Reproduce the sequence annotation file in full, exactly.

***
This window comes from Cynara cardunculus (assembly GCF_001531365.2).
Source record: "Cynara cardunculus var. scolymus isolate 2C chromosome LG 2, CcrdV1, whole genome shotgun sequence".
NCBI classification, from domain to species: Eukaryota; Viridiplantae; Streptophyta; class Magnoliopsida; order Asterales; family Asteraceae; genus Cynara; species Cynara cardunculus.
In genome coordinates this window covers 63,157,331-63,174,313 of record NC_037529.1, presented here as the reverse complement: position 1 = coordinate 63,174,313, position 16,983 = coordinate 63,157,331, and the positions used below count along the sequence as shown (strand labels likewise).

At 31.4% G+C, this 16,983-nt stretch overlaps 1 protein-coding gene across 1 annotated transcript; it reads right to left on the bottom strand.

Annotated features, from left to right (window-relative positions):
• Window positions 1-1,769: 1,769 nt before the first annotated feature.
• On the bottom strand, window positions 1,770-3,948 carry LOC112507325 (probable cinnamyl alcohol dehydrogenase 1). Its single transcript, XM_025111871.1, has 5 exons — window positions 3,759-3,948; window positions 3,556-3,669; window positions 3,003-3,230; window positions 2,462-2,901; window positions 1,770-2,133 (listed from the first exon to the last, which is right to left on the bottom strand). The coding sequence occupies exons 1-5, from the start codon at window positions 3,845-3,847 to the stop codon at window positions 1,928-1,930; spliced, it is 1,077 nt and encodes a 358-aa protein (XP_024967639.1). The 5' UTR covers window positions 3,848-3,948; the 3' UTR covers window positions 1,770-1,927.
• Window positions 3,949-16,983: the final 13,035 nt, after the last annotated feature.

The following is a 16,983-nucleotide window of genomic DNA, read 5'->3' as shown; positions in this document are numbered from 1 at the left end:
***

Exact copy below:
This window comes from Cynara cardunculus (assembly GCF_001531365.2).
Source record: "Cynara cardunculus var. scolymus isolate 2C chromosome LG 2, CcrdV1, whole genome shotgun sequence".
NCBI classification, from domain to species: Eukaryota; Viridiplantae; Streptophyta; class Magnoliopsida; order Asterales; family Asteraceae; genus Cynara; species Cynara cardunculus.
In genome coordinates this window covers 63,157,331-63,174,313 of record NC_037529.1, presented here as the reverse complement: position 1 = coordinate 63,174,313, position 16,983 = coordinate 63,157,331, and the positions used below count along the sequence as shown (strand labels likewise).

At 31.4% G+C, this 16,983-nt stretch overlaps 1 protein-coding gene across 1 annotated transcript; it reads right to left on the bottom strand.

Annotated features, from left to right (window-relative positions):
• Window positions 1-1,769: 1,769 nt before the first annotated feature.
• On the bottom strand, window positions 1,770-3,948 carry LOC112507325 (probable cinnamyl alcohol dehydrogenase 1). Its single transcript, XM_025111871.1, has 5 exons — window positions 3,759-3,948; window positions 3,556-3,669; window positions 3,003-3,230; window positions 2,462-2,901; window positions 1,770-2,133 (listed from the first exon to the last, which is right to left on the bottom strand). The coding sequence occupies exons 1-5, from the start codon at window positions 3,845-3,847 to the stop codon at window positions 1,928-1,930; spliced, it is 1,077 nt and encodes a 358-aa protein (XP_024967639.1). The 5' UTR covers window positions 3,848-3,948; the 3' UTR covers window positions 1,770-1,927.
• Window positions 3,949-16,983: the final 13,035 nt, after the last annotated feature.

The following is a 16,983-nucleotide window of genomic DNA, read 5'->3' as shown; positions in this document are numbered from 1 at the left end: